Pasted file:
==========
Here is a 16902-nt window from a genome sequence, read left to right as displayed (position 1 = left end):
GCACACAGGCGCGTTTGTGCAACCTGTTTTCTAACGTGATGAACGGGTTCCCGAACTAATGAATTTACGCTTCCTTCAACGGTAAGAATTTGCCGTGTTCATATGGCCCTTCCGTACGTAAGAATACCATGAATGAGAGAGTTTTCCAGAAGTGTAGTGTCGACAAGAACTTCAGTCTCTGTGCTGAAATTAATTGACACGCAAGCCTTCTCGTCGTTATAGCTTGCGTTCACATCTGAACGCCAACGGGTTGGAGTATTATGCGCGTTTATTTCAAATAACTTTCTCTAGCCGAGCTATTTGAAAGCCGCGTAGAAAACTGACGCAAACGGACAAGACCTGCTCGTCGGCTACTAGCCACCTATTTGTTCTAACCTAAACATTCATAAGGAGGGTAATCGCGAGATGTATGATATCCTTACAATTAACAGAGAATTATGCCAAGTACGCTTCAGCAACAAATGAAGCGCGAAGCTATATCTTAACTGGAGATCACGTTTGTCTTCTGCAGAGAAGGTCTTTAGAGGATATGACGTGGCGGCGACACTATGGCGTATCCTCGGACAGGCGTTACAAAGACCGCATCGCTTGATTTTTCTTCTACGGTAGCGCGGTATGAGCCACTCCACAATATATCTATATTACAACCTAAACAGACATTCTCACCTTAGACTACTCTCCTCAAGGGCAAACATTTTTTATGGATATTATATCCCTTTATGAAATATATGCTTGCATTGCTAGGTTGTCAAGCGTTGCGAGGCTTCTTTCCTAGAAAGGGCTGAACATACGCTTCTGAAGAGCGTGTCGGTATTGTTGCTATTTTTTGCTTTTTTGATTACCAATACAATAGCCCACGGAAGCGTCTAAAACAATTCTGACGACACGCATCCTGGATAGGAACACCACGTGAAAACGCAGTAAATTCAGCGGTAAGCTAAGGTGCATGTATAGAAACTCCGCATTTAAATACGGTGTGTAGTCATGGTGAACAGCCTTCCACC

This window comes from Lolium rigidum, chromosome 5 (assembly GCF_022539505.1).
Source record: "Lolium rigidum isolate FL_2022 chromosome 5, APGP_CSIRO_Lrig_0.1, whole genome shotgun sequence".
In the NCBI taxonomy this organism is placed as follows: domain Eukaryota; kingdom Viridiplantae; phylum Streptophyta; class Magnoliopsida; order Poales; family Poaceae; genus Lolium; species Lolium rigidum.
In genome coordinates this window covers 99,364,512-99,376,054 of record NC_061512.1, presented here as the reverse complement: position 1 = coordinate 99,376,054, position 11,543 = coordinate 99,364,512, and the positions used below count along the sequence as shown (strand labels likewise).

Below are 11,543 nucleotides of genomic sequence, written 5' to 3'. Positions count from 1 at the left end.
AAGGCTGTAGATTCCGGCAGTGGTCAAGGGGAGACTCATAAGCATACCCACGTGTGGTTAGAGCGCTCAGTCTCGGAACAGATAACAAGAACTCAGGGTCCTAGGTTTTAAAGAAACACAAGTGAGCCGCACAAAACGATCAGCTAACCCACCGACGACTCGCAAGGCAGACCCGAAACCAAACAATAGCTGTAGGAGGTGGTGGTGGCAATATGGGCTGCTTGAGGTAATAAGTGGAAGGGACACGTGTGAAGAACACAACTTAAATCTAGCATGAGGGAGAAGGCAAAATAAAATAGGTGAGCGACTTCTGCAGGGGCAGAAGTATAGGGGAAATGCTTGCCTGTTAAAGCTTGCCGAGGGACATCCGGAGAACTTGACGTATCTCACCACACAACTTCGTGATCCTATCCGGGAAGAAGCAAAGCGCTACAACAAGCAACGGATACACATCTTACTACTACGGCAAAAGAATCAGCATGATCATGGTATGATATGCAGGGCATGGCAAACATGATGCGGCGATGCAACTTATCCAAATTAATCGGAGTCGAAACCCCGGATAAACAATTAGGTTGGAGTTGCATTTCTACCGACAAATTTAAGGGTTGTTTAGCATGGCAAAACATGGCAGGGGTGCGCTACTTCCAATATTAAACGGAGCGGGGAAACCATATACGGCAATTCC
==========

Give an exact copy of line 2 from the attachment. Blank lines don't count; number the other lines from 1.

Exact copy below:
GCACACAGGCGCGTTTGTGCAACCTGTTTTCTAACGTGATGAACGGGTTCCCGAACTAATGAATTTACGCTTCCTTCAACGGTAAGAATTTGCCGTGTTCATATGGCCCTTCCGTACGTAAGAATACCATGAATGAGAGAGTTTTCCAGAAGTGTAGTGTCGACAAGAACTTCAGTCTCTGTGCTGAAATTAATTGACACGCAAGCCTTCTCGTCGTTATAGCTTGCGTTCACATCTGAACGCCAACGGGTTGGAGTATTATGCGCGTTTATTTCAAATAACTTTCTCTAGCCGAGCTATTTGAAAGCCGCGTAGAAAACTGACGCAAACGGACAAGACCTGCTCGTCGGCTACTAGCCACCTATTTGTTCTAACCTAAACATTCATAAGGAGGGTAATCGCGAGATGTATGATATCCTTACAATTAACAGAGAATTATGCCAAGTACGCTTCAGCAACAAATGAAGCGCGAAGCTATATCTTAACTGGAGATCACGTTTGTCTTCTGCAGAGAAGGTCTTTAGAGGATATGACGTGGCGGCGACACTATGGCGTATCCTCGGACAGGCGTTACAAAGACCGCATCGCTTGATTTTTCTTCTACGGTAGCGCGGTATGAGCCACTCCACAATATATCTATATTACAACCTAAACAGACATTCTCACCTTAGACTACTCTCCTCAAGGGCAAACATTTTTTATGGATATTATATCCCTTTATGAAATATATGCTTGCATTGCTAGGTTGTCAAGCGTTGCGAGGCTTCTTTCCTAGAAAGGGCTGAACATACGCTTCTGAAGAGCGTGTCGGTATTGTTGCTATTTTTTGCTTTTTTGATTACCAATACAATAGCCCACGGAAGCGTCTAAAACAATTCTGACGACACGCATCCTGGATAGGAACACCACGTGAAAACGCAGTAAATTCAGCGGTAAGCTAAGGTGCATGTATAGAAACTCCGCATTTAAATACGGTGTGTAGTCATGGTGAACAGCCTTCCACC